For the record, low IQ is not the reason hypnosis had so little affect on me (I know you were wondering after reading myths). More likely it was that other unmesswithability of mine: I do not willingly relinquish control to someone else, so some skepticism in me, some unwillingness to trust my teacher or the situation completely, may have made me less susceptible to hypnosis. I’ve been bruised so many times, I no longer let my guard down completely. There are times when it would be good if I did – like now, during my massages. It would make relaxing a bit easier. That’s my next project.

By Keera Ann Fox

I am a bi-lingual American who has lived most of my life in Norway.
Jeg er en tospråklig amerikaner som har bodd mesteparten av mitt liv i Norge.

2 replies on “Unmesswithable”

Interesting post. I too try not to judge others without knowing the whole story, though sometimes I fail at it, and I\’ve noticed I tend to judge women with children more harshly than I do men. To use your example, there\’s a man in my extended family whose wife was diagnosed with an incurable but not fatal disease back in the 1960s. She also was mentally unstable. They had two kids and he didn\’t want to divorce her, but she was too ill to have sex. So he had a mistress — the same one for 20 years! All that time he kept his wife in a beautiful home with a 24/7 nurse, took care of his kids, and paid all the bills. When his wife died, he married the mistress. Some judged him harshly on his actions, but to me they were understandable. Maybe not ideal, but he\’s not the worst guy in the world either. Anyway. Sometimes I am too tolerant, which is why I have attracted addicts and mentally ill people into my life. They sense I won\’t judge them, and I usually don\’t. That\’s something I need to work on because those relationships end up bad for me. I participated in a group hypnosis when I was 18 and it didn\’t work on me either.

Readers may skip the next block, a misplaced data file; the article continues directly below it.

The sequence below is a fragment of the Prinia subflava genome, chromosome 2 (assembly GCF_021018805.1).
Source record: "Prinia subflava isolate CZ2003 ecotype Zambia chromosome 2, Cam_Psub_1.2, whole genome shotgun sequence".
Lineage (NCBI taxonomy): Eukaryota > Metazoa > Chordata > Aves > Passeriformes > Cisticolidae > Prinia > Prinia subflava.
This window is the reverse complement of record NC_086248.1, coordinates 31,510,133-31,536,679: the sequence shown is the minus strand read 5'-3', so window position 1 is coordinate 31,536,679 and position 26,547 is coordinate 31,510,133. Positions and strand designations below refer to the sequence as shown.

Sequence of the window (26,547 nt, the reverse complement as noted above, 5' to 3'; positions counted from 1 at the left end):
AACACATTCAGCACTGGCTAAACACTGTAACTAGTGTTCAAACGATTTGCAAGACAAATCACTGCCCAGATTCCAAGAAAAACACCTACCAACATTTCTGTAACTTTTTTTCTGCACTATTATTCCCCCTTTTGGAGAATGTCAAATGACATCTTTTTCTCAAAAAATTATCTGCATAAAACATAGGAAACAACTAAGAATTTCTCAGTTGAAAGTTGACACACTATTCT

It\’s so hard to know what is the Right Thing in any given situation for any particular person. Which is one very good reason for not making assumptions or judgment calls.I don\’t think \”tolerance\” has shades. Either we tolerate or we don\’t. Perhaps you\’re not only tolerant but also accepting or supportive? I haven\’t used \”tolerate\” in my post. I don\’t think \”to put up with [something undesirable]\” covers my attitude. I see that people have problems; I simply do not want such problems for myself or to add to theirs.